Tuesday, November 26, 2019

First Products and SEO

As mentioned previously, the vital parts of AMOS will be released as products in their own right in the coming months, leading up to the release of the entire robot in the summer of 2020. The first of these was the waterproof housing that was built for the Raspberry Pi camera that AMOS uses:

This product was called the WeatherBox, and a link to its store location can be found here: https://www.innaturerobotics.com/product-page/weatherbox-for-raspberry-pi-camera-v2 This product was actually split into two different models, one with the Raspberry Pi v2 camera and cable included (WeatherBox-CAM) and one without.

The second was the 16-bit, variable gain A to D board that was described last week. It was populated with all of the necessary components, and all four channels and gain settings were successfully tested out with a little Arduino program and circuit that I made for that purpose:

This one was called the ADS1115-BRVG and its product page can be found here: https://www.innaturerobotics.com/product-page/ads1115-variable-gainboard.

Since the website's SEO (Search Engine Optimization) is still sub-optimal, I'm reading some tutorials on how to get your webpage to show up higher in search page rankings. Apparently there is something like 200 different parameters that Google considers in these rankings. Right now I'm just starting out; trying to make sure all the pages on the website have suitable titles and descriptive text. One thing that was encouraging today, was that when I searched for "nature robotics" with the quotation marks on Google, www.innaturerobotics.com was the first link. Without the quotation marks, it was on page 2, 14th place overall. Those high rankings are probably biased by my location however, as I read that Google ranks local businesses higher.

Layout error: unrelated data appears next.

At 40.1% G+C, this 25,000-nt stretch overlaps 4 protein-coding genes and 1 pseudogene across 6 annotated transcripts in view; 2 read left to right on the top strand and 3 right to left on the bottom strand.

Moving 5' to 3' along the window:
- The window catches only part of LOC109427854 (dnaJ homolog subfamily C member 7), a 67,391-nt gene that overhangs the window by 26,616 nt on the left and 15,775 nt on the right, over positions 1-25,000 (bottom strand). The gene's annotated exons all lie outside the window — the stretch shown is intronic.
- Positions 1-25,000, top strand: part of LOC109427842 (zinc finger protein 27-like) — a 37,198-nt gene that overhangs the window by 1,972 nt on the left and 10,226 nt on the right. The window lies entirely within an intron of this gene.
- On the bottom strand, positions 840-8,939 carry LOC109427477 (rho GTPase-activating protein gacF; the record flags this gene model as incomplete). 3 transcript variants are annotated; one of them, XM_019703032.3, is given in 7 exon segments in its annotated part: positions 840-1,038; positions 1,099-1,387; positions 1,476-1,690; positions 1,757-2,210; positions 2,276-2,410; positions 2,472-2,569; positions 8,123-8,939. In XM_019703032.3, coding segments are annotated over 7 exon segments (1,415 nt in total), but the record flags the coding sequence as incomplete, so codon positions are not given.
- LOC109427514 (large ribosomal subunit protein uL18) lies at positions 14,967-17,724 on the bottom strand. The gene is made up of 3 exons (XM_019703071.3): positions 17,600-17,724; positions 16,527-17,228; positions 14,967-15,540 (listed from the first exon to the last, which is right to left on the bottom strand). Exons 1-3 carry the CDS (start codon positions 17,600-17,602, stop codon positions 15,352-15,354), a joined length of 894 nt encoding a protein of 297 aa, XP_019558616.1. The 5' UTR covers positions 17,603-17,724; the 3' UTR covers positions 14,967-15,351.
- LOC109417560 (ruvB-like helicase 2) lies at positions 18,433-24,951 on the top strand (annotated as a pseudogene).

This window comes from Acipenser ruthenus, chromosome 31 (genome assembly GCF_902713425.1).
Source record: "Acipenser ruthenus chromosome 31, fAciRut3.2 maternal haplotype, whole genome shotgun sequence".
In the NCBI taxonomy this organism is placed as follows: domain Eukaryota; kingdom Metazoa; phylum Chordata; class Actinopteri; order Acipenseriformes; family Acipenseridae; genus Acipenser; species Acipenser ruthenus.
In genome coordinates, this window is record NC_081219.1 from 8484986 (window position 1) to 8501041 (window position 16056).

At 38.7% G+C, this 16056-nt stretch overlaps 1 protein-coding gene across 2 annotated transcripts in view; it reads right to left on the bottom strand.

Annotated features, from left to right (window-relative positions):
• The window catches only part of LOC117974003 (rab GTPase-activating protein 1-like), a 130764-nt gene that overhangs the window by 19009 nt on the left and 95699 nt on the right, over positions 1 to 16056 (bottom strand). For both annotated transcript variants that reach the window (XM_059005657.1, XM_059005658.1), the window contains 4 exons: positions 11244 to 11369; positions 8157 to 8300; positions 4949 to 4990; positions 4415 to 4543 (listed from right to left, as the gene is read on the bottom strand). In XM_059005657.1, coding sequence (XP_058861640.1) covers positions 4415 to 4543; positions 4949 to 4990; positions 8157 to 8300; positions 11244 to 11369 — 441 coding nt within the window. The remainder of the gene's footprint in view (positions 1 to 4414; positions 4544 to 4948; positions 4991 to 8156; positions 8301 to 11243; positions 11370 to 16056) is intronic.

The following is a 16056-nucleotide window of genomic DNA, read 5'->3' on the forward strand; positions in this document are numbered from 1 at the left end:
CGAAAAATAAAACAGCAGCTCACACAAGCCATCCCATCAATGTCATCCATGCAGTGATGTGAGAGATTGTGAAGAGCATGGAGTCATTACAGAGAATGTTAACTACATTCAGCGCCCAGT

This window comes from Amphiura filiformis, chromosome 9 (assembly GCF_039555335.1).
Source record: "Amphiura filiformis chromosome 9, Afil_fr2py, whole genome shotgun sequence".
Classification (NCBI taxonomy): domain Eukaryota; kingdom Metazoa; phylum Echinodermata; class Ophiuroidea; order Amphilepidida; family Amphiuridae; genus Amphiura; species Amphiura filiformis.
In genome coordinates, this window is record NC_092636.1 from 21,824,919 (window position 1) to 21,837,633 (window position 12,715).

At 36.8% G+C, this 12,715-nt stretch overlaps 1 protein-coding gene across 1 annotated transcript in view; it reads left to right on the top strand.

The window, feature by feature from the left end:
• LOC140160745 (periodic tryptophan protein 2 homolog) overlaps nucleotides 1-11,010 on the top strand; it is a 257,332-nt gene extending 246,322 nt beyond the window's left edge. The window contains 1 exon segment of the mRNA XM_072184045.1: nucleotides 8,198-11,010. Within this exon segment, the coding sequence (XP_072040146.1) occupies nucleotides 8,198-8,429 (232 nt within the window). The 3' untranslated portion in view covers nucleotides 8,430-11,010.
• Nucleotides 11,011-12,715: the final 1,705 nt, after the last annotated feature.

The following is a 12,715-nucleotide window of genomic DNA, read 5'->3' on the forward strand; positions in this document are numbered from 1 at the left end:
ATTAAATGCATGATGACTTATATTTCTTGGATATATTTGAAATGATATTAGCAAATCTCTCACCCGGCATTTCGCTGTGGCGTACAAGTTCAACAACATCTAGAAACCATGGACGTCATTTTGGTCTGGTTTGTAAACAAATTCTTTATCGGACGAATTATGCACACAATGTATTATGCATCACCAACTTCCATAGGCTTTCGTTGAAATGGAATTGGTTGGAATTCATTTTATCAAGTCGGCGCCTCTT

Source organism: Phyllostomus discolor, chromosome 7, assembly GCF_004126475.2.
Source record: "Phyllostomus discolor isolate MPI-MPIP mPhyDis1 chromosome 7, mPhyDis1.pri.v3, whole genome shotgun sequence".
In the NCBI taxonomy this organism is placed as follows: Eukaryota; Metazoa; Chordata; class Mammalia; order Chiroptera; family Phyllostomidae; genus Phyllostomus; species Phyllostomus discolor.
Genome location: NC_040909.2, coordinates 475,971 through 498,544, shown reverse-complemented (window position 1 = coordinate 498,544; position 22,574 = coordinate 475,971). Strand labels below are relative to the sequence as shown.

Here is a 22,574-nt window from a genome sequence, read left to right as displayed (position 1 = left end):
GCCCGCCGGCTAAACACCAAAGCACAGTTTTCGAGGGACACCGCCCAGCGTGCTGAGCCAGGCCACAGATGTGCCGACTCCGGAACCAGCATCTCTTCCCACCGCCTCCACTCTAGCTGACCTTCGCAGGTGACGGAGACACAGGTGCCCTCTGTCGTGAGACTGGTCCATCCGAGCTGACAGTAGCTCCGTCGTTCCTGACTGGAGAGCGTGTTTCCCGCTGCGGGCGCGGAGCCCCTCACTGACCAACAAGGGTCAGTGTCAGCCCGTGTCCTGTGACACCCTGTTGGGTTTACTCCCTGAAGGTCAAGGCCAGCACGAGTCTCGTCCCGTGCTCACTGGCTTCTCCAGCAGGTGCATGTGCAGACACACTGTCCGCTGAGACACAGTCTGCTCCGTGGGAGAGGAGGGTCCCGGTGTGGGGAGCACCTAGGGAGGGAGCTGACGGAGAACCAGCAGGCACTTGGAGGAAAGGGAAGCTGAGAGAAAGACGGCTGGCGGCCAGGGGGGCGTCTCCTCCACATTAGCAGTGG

This coming week I would like to try some calibration experiments on the IMU (Inertial Measurement Unit) and current draw sensor. I suspect that both of these are affected somewhat by temperature, so I'll try heating them up in a box and then put them outside to cool slowly for an hour or two, to see how the outputs change. The magnetometers on the IMU should also be calibrated more carefully than what I did previously by hand. Probably a motor turning apparatus, similar to what I have used before at Measurand would work well.

Tuesday, November 19, 2019

The End of Testing Season

Fall transitioned very suddenly into winter these past couple of weeks in New Brunswick, effectively halting AMOS's field testing. The final distance total was 180 km, just 20 km shy of the 200 km goal. The upcoming winter months will be spent transitioning AMOS from a pretty good prototype into a viable product that can be consistently manufactured and used by actual customers. One aspect of this involves converting the existing through-hole prototyping board circuits into more professional looking printed circuit boards. RPC Science and Engineering (rpc.ca) is helping out with a circuit board design and layout for the wireless telemetry and diagnostics system that AMOS uses. Some work was also done in-house to get a printed circuit board completed for the 4-channel A to D module, with an I2C interface for easy connection to the Raspberry Pi, and resistors and settable jumper pins for setting gain on individual channels.